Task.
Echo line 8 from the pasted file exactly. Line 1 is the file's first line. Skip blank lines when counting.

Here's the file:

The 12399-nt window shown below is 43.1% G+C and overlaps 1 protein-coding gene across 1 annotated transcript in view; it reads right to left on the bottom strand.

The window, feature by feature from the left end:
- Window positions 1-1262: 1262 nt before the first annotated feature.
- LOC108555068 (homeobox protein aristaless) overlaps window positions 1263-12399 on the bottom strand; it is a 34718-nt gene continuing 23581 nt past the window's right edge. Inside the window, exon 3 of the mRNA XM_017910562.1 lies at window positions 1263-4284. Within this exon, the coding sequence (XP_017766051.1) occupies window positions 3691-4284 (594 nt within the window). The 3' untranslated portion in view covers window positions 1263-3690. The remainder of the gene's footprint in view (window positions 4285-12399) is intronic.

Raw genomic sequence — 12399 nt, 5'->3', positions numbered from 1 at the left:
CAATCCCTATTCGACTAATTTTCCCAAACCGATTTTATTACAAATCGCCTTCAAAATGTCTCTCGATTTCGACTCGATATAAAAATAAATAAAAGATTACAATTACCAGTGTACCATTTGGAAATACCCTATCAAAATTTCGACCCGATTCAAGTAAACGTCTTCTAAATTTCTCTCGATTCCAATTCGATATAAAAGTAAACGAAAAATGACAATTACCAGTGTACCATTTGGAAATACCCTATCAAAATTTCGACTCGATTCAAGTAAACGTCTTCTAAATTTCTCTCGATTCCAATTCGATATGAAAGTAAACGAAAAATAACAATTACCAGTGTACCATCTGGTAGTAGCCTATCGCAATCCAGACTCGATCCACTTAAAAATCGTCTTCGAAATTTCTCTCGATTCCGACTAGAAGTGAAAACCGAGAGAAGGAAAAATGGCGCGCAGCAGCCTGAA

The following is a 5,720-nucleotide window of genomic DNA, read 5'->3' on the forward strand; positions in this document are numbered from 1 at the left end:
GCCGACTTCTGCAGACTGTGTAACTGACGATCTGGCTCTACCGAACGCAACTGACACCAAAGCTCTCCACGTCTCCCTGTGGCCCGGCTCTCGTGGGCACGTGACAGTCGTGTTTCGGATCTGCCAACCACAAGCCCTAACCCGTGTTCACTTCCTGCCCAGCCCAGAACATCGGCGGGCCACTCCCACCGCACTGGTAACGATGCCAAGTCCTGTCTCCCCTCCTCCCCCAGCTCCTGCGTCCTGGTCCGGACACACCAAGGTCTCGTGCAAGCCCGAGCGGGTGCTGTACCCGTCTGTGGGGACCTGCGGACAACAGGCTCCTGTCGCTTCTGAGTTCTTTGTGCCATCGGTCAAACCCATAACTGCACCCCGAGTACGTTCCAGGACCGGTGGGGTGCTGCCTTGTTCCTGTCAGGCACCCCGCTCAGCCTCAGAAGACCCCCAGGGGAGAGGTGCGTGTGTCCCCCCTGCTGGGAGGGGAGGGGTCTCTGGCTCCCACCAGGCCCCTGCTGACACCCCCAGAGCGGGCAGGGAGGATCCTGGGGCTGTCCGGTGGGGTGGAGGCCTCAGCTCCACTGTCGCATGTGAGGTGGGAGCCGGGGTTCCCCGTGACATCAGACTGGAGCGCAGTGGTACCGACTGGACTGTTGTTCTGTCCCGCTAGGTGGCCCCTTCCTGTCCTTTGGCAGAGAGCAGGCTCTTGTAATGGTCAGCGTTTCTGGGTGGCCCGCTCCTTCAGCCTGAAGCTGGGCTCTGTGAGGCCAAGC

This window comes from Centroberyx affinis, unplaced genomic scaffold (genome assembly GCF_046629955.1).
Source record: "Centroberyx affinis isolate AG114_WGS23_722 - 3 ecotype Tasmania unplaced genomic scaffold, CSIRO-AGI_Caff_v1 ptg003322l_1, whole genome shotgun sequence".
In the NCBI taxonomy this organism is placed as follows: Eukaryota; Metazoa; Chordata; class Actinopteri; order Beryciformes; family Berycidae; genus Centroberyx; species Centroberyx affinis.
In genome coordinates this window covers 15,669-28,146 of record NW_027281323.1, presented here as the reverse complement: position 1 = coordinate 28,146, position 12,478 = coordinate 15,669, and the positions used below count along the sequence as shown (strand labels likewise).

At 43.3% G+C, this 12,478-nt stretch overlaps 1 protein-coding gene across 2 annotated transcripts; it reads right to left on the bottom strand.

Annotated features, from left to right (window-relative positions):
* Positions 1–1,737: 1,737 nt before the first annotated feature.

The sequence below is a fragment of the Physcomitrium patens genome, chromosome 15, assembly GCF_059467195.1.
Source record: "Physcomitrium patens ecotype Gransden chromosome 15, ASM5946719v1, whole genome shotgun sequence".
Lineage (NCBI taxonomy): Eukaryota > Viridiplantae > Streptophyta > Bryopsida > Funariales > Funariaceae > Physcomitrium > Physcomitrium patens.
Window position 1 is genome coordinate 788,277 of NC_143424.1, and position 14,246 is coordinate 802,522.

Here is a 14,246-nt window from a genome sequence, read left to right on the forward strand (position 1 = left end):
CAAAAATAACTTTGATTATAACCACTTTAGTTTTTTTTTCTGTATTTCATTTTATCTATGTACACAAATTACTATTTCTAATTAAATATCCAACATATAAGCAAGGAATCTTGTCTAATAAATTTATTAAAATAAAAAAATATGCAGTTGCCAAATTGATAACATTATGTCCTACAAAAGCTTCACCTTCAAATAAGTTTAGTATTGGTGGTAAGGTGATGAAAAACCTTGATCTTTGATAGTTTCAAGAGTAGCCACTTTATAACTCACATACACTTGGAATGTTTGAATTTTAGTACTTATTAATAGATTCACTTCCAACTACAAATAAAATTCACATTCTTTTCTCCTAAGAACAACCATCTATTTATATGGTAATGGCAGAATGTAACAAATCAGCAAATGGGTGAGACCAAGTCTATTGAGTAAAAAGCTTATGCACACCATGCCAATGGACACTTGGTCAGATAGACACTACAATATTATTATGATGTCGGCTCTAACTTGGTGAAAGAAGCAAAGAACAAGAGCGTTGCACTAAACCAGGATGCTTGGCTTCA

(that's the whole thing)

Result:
GCCGACTTCTGCAGACTGTGTAACTGACGATCTGGCTCTACCGAACGCAACTGACACCAAAGCTCTCCACGTCTCCCTGTGGCCCGGCTCTCGTGGGCACGTGACAGTCGTGTTTCGGATCTGCCAACCACAAGCCCTAACCCGTGTTCACTTCCTGCCCAGCCCAGAACATCGGCGGGCCACTCCCACCGCACTGGTAACGATGCCAAGTCCTGTCTCCCCTCCTCCCCCAGCTCCTGCGTCCTGGTCCGGACACACCAAGGTCTCGTGCAAGCCCGAGCGGGTGCTGTACCCGTCTGTGGGGACCTGCGGACAACAGGCTCCTGTCGCTTCTGAGTTCTTTGTGCCATCGGTCAAACCCATAACTGCACCCCGAGTACGTTCCAGGACCGGTGGGGTGCTGCCTTGTTCCTGTCAGGCACCCCGCTCAGCCTCAGAAGACCCCCAGGGGAGAGGTGCGTGTGTCCCCCCTGCTGGGAGGGGAGGGGTCTCTGGCTCCCACCAGGCCCCTGCTGACACCCCCAGAGCGGGCAGGGAGGATCCTGGGGCTGTCCGGTGGGGTGGAGGCCTCAGCTCCACTGTCGCATGTGAGGTGGGAGCCGGGGTTCCCCGTGACATCAGACTGGAGCGCAGTGGTACCGACTGGACTGTTGTTCTGTCCCGCTAGGTGGCCCCTTCCTGTCCTTTGGCAGAGAGCAGGCTCTTGTAATGGTCAGCGTTTCTGGGTGGCCCGCTCCTTCAGCCTGAAGCTGGGCTCTGTGAGGCCAAGC